‘Dematerialization circuits have been resequenced.’

‘Third layer of the defensive shields have been attenuated,’ Clea's voice held unmistakable panic. ‘Am unable to compensate. We must dematerialize now!’

‘New program set and running.’ The officer's hands moved over his panel. ‘Two seconds to dematerialization.’ On the screen the ever-changing wall of energy drew forward. ‘One second.’

A tiny explosion indicated the destruction of the probe. ‘Zero.’ Rogan held his breath, and contemplated the total destruction of himself and the research team for a brief moment in time.

‘The crew had put themselves into cardiovascular stasis. A TT Capsule recovered the deactivated research craft three days ago, drifting on the outskirts of the Kasterborous system, thirty-two million years in our future. One casualty was reported.’ He paused, allowing the information to sink in. ‘All onboard data was destroyed, so all we have is a verbal account.’ The seated figure in front of the Time Lord shifted, more in boredom than anything else. ‘A dangerous force of gigantic proportions is approaching us. The term ‘entity’ was frequently used to describe it. It is impervious and unstoppable, and would appear to be, at current timescale, five billion years into our future.’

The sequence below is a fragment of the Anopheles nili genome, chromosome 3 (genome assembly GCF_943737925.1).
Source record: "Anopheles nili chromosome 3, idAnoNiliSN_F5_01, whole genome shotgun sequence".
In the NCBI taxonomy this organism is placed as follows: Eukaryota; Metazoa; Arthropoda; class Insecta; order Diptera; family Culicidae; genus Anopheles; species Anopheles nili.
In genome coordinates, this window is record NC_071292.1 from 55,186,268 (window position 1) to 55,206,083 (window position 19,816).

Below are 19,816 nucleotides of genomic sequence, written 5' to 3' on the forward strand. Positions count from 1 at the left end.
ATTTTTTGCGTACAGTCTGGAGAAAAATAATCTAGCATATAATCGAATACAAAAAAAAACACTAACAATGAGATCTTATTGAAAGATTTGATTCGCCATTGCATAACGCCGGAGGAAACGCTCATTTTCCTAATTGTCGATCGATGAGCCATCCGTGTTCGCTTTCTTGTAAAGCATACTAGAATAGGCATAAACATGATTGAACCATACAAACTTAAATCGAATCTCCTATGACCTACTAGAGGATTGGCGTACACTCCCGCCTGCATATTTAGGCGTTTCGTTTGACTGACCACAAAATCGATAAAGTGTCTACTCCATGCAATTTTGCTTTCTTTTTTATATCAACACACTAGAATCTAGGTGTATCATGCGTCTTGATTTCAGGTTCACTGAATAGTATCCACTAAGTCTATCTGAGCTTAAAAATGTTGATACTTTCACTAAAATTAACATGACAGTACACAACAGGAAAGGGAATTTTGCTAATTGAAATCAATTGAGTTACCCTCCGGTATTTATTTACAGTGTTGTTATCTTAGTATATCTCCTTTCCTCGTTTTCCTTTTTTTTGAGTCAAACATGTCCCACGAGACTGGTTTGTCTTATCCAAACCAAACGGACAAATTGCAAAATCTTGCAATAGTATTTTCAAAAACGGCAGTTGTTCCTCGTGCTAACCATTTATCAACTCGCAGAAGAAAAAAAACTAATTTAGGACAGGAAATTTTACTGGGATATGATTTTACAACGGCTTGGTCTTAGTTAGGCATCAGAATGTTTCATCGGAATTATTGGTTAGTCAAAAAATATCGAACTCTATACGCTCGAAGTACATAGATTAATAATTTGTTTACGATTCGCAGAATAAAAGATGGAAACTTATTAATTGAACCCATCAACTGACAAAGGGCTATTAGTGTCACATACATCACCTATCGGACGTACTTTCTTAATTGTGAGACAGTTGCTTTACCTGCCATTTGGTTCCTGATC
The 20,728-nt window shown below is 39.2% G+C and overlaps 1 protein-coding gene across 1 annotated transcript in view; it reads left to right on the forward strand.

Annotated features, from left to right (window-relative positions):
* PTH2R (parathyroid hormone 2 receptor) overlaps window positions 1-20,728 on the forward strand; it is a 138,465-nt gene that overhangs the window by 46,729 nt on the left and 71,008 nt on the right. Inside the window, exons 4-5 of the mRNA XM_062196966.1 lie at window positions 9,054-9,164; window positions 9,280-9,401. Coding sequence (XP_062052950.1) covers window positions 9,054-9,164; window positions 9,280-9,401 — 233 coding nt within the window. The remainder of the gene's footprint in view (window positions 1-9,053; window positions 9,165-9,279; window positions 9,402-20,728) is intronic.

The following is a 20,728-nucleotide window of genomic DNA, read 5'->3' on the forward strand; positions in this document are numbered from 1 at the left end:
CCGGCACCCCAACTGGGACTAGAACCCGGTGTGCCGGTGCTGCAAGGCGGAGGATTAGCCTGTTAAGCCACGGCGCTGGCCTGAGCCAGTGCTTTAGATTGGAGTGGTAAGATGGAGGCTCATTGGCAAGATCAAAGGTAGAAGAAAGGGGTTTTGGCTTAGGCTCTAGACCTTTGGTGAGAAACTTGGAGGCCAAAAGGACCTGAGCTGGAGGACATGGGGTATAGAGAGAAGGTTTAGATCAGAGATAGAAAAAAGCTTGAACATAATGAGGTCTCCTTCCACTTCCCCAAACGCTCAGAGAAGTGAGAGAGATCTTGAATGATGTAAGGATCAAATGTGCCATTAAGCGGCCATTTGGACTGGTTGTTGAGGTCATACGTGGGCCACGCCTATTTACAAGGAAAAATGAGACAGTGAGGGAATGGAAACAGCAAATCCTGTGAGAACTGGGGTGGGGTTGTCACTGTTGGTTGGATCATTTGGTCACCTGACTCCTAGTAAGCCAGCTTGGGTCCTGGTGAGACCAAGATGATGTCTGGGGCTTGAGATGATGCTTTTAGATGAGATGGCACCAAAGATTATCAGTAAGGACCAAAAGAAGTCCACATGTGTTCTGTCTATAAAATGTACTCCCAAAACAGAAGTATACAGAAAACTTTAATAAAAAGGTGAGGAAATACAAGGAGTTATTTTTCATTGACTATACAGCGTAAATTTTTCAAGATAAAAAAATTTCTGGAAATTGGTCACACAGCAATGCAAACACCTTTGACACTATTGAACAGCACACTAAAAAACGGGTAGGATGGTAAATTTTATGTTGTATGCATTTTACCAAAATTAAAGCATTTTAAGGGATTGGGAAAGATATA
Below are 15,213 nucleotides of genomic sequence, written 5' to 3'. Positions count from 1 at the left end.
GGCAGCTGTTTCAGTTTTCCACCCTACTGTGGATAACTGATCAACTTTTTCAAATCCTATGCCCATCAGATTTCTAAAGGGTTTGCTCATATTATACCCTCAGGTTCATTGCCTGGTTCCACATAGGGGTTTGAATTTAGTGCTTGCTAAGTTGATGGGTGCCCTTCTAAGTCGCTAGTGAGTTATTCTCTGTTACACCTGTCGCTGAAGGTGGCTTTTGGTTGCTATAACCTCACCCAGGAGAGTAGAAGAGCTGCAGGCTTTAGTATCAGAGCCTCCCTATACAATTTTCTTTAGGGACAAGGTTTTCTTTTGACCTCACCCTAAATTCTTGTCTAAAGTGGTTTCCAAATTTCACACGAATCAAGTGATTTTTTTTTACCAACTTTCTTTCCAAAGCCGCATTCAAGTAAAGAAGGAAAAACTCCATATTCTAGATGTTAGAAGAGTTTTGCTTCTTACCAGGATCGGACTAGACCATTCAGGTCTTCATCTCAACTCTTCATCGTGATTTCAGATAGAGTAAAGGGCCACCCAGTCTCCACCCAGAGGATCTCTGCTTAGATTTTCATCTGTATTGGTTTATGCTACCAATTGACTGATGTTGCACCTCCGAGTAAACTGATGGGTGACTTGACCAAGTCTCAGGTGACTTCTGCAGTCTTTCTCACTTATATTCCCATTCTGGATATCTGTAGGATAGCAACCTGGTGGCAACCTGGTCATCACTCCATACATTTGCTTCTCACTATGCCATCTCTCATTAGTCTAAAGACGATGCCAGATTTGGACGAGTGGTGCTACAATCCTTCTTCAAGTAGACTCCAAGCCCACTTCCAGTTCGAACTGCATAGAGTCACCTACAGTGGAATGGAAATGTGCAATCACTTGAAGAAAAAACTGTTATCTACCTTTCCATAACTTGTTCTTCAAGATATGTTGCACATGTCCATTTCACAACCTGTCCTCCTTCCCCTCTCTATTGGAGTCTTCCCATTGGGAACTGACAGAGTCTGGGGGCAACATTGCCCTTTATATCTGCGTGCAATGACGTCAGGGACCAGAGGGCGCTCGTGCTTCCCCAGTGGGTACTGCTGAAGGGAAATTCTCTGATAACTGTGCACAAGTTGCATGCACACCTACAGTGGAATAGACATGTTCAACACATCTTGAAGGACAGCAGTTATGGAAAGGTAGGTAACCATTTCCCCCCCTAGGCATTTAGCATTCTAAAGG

‘So how is it a threat to us now?’

The Time Lord shifted uncomfortably. This required individual thought, he couldn't just refer to the relevant file.

‘Well, it has been observed that a moving object that gains mass incurs a relative gain in momentum...’

‘The more of the Time Vortex this ‘Entropy’ eats up, the faster it will become?’ the seated figure summed up.

Another Time Lord drew forth.

‘If I may interrupt?’

‘Of course Chancellor,’ the figure smiled, opening his arms to show he welcomed suggestions.

‘Why not collapse the nearest Q-star to it with the Stellar Manipulator.’

‘Brilliant! Create an engineered Quad-field and disperse it into the anti-matter frontier, annihilating it completely,’ someone added.

‘Why not use the Validium device to neutralize it?’ cried someone else.

‘And where would our last defence be?’ came a selfish response.

‘We could call on our special agent,’ someone suggested.

‘Yes,’ the Lord President replied, ‘he has aided us in the past...’

The small figure, who had watched quietly from the shadows of the High Council chamber, picked up his umbrella, and slipped quietly into his tall rectangular blue box, which later dematerialized.

This is one problem you will have to deal with yourselves for once, the Doctor thought to himself. Sometimes he was disgusted by the selfishness of his race. Let them worry about their fate.

It might do them good to feel their mortality.

This item appeared in Timestreams 5 (August 1995).